One of the more impressive sessions that I have attended at HP Discover was the “Hitchhiker’s Guide to Network Security” presented by HP Senior Technologist John Wieland. Not only was the information usable and understandable for anyone in the room, being a relative security novice, I appreciated that Wieland made great lengths that members of his audience would understand acronyms and other jargon to be able to get the most out of the presentation. This really was the prefect session for anyone new to security. There weren’t any gaps in the content and Wieland was both engaging and entertaining to listen to. He is a great presenter, so if you are still at HP Discover, look up some of his other sessions today and tomorrow.
But to the nuts and bolts of the session – Wieland presented a session about leveraging your existing features of HP network gear, combined with some best practices to enhance the security of your networks. HP’s network gear comes with a robust set of security features to keep ports secured and locked down, report any incidents and issues to logging servers and that combined with establishing good corporate policy will enable securing the network properly in any corporation.
Wieland presented the three tenants of network security:
Process represents corporate policies and processes surrounding how data is secured. Wieland strongly emphasized that the first place to design network security is in policy, and that technology can only implement what is planned and backed in policy. In addition to creating security policy, the security policy should also be available to the company’s general population (though not the outside world).
Once process is fleshed out, then you can implement the technology and this became the meat of the session. I am just going to quickly recap some of the capabilities that exist in the HP networking gear that will increase your security.
- Centralized authentication for the network devices using RADIUS or TACACS – by having centralized login, password changes can and should be easily enforced and passwords may be changed on all devices easily and often. As for a single local account in case centralized authentication is unavailable, a limited number of staff should know this password.
- 802.1x authentication for switch ports – using the same RADIUS or Microsoft IAC, you can enable port authentication which will not allow users to connect to the network except with a valid user name and password. You can also enable guest access to route guests out of a VLAN directly to the internet with no connection to the corporate network.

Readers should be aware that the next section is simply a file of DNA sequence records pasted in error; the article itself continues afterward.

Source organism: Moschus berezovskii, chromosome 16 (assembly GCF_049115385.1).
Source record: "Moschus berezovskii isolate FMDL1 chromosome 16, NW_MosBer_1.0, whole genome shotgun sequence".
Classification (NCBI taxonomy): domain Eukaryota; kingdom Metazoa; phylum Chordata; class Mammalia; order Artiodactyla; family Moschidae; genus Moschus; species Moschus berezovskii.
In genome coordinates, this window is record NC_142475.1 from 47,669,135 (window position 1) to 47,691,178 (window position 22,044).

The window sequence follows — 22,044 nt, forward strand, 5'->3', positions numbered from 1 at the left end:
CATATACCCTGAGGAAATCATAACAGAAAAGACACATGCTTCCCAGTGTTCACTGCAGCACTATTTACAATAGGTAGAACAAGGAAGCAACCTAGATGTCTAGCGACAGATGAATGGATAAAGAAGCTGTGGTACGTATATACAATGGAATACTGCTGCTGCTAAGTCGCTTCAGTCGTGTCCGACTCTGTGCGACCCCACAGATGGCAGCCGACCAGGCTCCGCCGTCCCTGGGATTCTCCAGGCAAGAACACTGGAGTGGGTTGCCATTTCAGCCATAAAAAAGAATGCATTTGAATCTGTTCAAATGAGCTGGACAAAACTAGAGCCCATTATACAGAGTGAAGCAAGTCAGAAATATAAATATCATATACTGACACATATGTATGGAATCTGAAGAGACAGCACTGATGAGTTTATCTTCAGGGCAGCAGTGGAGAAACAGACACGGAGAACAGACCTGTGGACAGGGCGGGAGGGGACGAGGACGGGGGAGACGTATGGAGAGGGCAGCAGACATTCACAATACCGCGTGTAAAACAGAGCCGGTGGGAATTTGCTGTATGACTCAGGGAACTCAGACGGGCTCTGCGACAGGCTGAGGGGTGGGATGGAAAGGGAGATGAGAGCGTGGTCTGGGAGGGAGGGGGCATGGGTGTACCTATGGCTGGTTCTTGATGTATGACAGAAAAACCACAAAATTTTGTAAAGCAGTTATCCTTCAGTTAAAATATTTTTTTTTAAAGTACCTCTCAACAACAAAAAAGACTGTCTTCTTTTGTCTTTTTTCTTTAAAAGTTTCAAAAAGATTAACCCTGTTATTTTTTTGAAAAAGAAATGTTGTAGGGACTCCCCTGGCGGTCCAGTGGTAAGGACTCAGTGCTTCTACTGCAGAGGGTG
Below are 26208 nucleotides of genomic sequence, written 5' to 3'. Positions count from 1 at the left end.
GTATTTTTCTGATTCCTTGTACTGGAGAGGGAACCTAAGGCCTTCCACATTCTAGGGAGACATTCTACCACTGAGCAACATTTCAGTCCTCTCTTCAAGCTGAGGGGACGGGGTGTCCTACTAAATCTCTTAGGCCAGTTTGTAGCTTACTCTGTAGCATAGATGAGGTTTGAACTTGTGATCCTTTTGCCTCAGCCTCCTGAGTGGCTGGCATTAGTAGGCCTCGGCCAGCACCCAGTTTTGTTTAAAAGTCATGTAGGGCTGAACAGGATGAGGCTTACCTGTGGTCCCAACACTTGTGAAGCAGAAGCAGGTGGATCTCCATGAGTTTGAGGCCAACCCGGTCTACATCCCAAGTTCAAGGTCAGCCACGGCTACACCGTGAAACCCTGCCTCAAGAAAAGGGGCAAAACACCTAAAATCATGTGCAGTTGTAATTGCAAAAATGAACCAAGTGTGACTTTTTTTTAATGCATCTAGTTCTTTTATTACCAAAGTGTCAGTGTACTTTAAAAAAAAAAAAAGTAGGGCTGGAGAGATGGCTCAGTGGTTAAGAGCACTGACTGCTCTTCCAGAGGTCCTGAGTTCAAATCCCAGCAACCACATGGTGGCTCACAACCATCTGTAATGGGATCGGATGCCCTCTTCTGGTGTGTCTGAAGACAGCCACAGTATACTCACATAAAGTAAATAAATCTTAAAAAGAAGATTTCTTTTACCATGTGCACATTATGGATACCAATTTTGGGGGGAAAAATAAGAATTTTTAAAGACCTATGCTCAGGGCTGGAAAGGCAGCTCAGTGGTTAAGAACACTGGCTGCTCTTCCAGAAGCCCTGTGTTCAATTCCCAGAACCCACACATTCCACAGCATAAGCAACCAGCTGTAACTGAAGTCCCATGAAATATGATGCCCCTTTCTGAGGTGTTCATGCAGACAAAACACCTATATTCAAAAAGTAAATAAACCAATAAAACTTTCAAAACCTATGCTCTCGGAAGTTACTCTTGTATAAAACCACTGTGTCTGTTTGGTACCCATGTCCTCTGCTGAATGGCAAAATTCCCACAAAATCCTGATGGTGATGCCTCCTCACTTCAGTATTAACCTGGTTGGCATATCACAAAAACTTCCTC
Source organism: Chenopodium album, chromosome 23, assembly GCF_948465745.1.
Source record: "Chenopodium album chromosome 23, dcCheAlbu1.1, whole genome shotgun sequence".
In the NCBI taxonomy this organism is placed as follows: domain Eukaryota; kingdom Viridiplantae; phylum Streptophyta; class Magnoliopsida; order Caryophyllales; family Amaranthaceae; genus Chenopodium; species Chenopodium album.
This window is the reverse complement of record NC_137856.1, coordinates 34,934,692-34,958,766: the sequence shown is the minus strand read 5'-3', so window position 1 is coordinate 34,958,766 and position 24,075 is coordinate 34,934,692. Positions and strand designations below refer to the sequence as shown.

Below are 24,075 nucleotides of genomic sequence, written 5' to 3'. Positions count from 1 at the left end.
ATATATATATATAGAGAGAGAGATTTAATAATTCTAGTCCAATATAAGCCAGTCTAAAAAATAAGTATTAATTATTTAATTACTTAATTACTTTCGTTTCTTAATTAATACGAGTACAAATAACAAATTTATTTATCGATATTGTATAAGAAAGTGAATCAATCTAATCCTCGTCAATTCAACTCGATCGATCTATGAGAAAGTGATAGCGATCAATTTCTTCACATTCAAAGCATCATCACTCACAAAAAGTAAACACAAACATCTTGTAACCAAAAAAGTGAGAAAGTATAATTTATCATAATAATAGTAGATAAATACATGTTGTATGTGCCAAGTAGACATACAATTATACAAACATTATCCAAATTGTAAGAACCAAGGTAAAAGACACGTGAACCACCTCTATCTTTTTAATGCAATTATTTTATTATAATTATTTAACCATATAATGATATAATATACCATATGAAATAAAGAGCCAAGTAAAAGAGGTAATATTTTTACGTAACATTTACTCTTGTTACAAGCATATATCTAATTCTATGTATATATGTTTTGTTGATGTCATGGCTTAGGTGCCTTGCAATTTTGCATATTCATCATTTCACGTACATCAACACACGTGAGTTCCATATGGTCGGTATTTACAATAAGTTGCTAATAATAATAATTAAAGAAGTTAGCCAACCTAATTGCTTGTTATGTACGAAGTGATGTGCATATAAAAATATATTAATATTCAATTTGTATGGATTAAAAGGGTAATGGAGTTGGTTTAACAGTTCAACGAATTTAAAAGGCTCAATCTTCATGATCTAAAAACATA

- MAC port security is also an option which allows you to lock down a particular port to a particular MAC address or group of MAC addresses and enforce limits on this.
- Logs may be shipped off to a Syslog server and should be inspected and monitored for malicious attempts to break into the network.
Finally, people is the last piece and it includes not only the security staff, but training and behavior changes for all of the corporate employees. This may include training classes to instruct users what they should not do, it should include general best practices such as asking unidentified strangers if you can help them (as a way to find out what they are doing in the building), and it can include establishing a way to report any breaches that may occur to the appropriate security staff.
All in all, it was a good session with some great information. A resource that Wieland pointed us to is the HP Networking and Cisco CLI Reference Guide. This CLI guide gives you instructions on how to do many common tasks from CLI and how to setup all the security that is talked about in this post and in the session.
In the interest of full disclosure, HP and Ivy Worldwide invited me and paid for my trip to HP Discover. Even though, I am trying to relay the information as impartially as possible.